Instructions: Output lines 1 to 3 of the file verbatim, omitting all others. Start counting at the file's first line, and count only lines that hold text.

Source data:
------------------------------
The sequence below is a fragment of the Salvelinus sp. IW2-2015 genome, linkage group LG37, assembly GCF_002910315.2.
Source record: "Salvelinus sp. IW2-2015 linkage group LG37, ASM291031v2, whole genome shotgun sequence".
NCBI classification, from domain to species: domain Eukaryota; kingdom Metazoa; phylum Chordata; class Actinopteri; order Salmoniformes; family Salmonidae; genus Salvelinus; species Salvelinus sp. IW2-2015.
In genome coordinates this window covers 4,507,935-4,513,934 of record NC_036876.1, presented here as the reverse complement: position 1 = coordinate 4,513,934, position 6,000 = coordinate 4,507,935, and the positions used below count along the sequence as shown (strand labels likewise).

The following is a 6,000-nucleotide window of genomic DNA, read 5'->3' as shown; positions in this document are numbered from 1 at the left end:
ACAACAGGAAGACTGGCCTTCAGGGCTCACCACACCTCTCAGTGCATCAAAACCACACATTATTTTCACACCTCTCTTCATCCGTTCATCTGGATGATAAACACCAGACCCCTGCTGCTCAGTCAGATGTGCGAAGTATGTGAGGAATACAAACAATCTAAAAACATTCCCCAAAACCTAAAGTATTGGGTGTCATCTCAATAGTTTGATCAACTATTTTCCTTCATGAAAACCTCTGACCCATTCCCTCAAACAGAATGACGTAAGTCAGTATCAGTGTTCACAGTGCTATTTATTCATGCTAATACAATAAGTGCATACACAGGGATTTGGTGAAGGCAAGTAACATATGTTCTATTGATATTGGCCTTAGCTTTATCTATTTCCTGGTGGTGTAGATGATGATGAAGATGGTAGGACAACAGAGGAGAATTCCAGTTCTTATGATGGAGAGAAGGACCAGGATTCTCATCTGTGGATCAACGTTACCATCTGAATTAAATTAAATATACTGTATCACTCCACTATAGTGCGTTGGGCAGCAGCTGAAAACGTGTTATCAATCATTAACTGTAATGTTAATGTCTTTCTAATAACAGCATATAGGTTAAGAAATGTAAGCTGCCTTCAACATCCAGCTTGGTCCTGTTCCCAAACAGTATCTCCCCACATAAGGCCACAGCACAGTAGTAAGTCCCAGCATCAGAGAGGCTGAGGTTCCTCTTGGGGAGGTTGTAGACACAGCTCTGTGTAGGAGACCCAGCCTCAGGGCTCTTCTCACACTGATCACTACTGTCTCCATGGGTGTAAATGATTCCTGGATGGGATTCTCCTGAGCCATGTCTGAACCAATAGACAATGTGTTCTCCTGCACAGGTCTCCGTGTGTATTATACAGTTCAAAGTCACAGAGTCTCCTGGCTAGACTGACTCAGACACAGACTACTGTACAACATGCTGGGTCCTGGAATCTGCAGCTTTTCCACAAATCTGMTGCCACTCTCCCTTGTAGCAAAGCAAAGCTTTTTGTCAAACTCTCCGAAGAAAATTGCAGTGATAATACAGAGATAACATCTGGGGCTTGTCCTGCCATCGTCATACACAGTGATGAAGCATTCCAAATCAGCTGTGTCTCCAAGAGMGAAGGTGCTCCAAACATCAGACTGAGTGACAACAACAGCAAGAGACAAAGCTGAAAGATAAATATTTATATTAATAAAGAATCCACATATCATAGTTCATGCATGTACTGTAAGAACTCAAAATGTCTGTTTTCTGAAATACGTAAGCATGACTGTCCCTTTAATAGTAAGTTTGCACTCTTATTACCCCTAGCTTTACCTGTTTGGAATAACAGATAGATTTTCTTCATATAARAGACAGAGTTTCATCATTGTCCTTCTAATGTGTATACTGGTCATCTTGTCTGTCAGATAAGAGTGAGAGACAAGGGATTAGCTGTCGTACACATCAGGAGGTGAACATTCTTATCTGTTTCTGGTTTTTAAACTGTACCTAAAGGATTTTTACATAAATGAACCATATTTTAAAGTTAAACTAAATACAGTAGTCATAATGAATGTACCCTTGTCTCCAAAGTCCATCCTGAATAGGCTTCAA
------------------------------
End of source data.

The sequence below is a fragment of the Salvelinus sp. IW2-2015 genome, linkage group LG37, assembly GCF_002910315.2.
Source record: "Salvelinus sp. IW2-2015 linkage group LG37, ASM291031v2, whole genome shotgun sequence".
NCBI classification, from domain to species: domain Eukaryota; kingdom Metazoa; phylum Chordata; class Actinopteri; order Salmoniformes; family Salmonidae; genus Salvelinus; species Salvelinus sp. IW2-2015.